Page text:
researcher & Phd candidate, university of waterloo
Sajida Sultana’s path has been strongly affected by real and urgent humanitarian situations that she has experienced in her past. In October 2005, she was working as a Finance Officer in Pakistan when the worst earthquake in Pakistan’s history struck the northern part of the country. She decided to provide emergency response by serving as a finance focal person for an earthquake program volunteer team, and ultimately joined UNICEF’s Water, Environment and Sanitation program, where she served on the emergency team for two years. After, Sajida joined UNDP Pakistan and served in flood-affected areas in the southern Sindh province. Being exposed to the challenges faced by poor communities in this province, Sajida was inspired to return to graduate school.
During her Master’s degree, she conducted research with fisher communities in the Indus Delta to understand the social and ecological characteristics of two lagoons, as well as the environmental issues that were facing them. Sajida’s PhD research is now focused on issues of food security, water scarcity in the agricultural sector, and Climate Smart Agriculture; she is researching water scarcity issues faced by agricultural coastal communities in Sindh. Sajida hopes to contribute to new technologies of Climate Smart Agriculture with less use of water and insights about how to protect poor communities from the impacts of climate change, especially since freshwater scarcity is such an acute threat in Pakistan. She says, “I am really excited to learn how to be more knowledge-smart and action-smart in Climate Smart Agriculture practices and share my outcomes of the research to contribute at the policy level.”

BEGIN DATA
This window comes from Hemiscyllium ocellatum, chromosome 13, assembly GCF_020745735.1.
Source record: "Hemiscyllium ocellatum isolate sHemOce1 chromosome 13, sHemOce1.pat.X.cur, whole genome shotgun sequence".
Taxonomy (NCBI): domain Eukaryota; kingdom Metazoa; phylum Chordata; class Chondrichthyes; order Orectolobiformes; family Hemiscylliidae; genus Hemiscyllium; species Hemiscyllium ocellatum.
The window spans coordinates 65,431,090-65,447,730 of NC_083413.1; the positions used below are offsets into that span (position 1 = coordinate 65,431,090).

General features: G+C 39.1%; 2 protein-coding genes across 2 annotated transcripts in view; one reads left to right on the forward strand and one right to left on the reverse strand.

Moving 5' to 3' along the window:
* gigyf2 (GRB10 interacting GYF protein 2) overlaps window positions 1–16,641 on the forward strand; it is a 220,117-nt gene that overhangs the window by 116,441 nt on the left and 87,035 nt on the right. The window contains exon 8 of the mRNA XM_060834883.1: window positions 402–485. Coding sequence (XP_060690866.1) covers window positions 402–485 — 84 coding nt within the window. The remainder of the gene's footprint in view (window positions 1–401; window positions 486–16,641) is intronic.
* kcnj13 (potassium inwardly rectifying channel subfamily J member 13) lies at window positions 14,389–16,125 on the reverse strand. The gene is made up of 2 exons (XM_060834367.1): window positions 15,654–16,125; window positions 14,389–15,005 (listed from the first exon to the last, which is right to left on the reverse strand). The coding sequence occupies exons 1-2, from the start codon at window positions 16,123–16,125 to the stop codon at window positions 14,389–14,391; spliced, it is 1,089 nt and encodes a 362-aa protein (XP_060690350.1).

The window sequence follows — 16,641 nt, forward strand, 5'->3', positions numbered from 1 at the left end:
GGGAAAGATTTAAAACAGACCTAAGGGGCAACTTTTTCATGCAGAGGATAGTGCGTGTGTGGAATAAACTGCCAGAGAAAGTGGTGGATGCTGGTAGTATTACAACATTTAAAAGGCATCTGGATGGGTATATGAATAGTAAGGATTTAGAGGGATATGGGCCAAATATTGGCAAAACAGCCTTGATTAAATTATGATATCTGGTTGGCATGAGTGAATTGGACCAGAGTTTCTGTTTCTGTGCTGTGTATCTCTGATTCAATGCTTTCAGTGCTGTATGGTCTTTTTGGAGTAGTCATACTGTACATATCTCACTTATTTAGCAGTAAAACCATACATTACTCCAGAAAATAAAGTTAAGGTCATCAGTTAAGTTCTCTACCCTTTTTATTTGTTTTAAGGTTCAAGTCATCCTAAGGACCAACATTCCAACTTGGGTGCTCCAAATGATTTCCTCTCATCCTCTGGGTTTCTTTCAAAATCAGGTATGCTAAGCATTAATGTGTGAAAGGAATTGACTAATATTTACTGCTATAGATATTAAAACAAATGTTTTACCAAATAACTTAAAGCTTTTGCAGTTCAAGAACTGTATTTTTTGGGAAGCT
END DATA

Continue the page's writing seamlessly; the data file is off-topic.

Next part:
These diverse experiences have taught Sajida a lot about the resilience of communities that are vulnerable to environmental change and climate threats. For example, Sajida noticed that women and children were especially affected by the earthquake of 2005, and that the biggest related issues were safety, hygiene, and drinking water. More recently, she has witnessed a gender gap in the agricultural sector in Sindh, where agricultural resources, expenses, and responsibilities are shared differently between men and women. She reflects: “In my opinion women are the most affected by climate change. At the same time, they can be a powerful force to mitigate the impact of climate change through innovation and unique adaptive knowledge and capabilities.” Sajida knows that engaging women will strengthen community resilience to climate change, and contributing to these efforts is something that excites her.